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ANZ posts $3.4bn half-year cash profit, flat dividend

Nicholas Grove  |  02 May 2017Text size  Decrease  Increase  |  

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Australian and New Zealand Banking Group (ASX: ANZ) on Tuesday announced a 23 per cent rise in underlying cash profit to $3.4 billion for the first half of fiscal 2017, just shy of both consensus and Morningstar estimates for earnings of around $3.5 billion.

Statutory profit after tax for the half stood at $2.9 billion, up 6 per cent on the prior comparable period, the bank said in a statement to the ASX.

However, ANZ's net interest margin--or the difference between interest income generated by the bank and the amount of interest paid to lenders, relative to the amount of interest-earning assets--slipped 7 basis points from 2.07 per cent previously to 2.00 per cent in the half.

ANZ declared a half-year dividend of 80 cents a share fully franked, unchanged on the previous two half years, and reflecting a payout ratio of 69 per cent.

The half-year dividend will be paid on 3 July 2017 to shareholders on record as of 9 May 2017.

The bank attributed the result to further benefits from its strategic focus on creating a "simpler, better capitalised, and more balanced bank producing better outcomes for customers and shareholders".

"Particular highlights were our strong organic capital generation performance that saw APRA Common Equity Tier 1 capital ratio above 10 per cent for the first time and, importantly for shareholders, return on equity increased materially for the first time since 2010," ANZ chief executive Officer Shayne Elliott said.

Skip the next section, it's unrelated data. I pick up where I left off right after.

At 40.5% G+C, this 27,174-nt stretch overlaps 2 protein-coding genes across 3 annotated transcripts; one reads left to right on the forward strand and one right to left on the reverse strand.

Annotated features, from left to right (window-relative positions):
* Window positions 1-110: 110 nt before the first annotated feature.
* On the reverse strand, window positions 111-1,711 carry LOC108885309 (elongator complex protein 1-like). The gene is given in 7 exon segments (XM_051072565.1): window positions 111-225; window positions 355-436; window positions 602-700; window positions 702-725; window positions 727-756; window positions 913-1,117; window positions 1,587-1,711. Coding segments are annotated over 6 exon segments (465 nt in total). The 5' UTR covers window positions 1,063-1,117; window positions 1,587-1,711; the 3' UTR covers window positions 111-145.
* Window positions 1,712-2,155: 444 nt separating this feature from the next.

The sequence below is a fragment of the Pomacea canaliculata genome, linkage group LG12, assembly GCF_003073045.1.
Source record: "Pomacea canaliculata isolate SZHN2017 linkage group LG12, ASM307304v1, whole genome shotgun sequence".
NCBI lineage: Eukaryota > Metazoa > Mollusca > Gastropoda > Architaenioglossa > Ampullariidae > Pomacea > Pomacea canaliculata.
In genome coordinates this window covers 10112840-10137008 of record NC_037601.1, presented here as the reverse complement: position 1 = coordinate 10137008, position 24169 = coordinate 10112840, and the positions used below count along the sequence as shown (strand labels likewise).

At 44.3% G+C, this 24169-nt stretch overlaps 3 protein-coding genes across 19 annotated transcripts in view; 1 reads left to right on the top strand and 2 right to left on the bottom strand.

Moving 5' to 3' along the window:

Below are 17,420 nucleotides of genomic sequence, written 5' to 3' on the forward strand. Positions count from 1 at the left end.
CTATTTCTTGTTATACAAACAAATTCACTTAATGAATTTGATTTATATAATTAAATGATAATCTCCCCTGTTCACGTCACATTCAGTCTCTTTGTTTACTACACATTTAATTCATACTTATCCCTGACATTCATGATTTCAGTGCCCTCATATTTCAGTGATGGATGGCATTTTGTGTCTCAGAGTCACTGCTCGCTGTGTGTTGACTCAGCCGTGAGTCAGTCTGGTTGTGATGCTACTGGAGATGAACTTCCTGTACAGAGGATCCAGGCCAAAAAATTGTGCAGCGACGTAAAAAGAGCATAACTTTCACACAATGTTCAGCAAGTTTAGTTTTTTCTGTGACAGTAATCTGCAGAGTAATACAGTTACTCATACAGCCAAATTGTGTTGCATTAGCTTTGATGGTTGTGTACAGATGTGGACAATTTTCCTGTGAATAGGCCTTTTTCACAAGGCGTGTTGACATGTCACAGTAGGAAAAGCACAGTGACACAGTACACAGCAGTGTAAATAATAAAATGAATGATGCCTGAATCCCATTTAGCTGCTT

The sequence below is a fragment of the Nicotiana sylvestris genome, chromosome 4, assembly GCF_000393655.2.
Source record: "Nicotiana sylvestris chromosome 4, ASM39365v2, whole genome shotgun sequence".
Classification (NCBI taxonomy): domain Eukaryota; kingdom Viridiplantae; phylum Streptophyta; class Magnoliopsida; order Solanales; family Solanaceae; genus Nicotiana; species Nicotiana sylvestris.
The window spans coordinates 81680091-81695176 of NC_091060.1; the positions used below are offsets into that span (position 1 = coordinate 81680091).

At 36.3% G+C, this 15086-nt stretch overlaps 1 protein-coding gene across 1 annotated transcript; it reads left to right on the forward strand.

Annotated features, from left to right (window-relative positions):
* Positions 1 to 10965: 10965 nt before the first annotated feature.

"We are in a very strong position ahead of anticipated changes to capital requirements by APRA and this allows us to neutralise the first-half dividend reinvestment plan.

"Our strategy involves a significant reshaping of ANZ's business and I am very pleased to have made significant progress while also producing good results across the group."

Morningstar head of Australian banking research, David Ellis, described ANZ's result as "messy," with the figures including asset sales and "specified charges".

"Despite the slight miss, underlying momentum in core Australian and New Zealand banking continues to build, with evidence restructuring is delivering a solid base for future earnings growth," he said.

"We reduce our fiscal 2017 cash profit forecast to $7.1 billion from $7.2 billion previously on weaker-than-expected net revenue growth. But recent mortgage and deposit repricing will benefit second-half margins.

"Medium term, our cash profit forecasts are broadly unchanged and we retain our $29 per share fair value estimate."

ANZ's Elliott said the bank recorded solid performances in its Retail and Commercial Banking operations in Australia and New Zealand during the half, as well as a "particularly pleasing" performance from Institutional Banking.

However, looking forward, Elliott said the environment for banking remains constrained, with "intense competition and pressure on margins, subdued lending growth, rapidly changing customer expectations and increasing regulation".

"We are responding decisively to these continuing pressures through a financial, digital, and cultural transformation of ANZ," he said.

Morningstar's Ellis has said previously that ANZ is his "least preferred" Australian major bank on valuation grounds, and given the uncertainty caused by the bank's major asset divestment program.

"The asset sales will detract from future earnings growth, but will release significant amounts of capital," he said.

Regardless, Ellis expects ANZ's core Australian and New Zealand banking businesses to deliver steady earnings growth, with earnings per share expected to increase by an average of 2.2 per cent a year until the end of fiscal 2021.

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Nicholas Grove is a Morningstar journalist.

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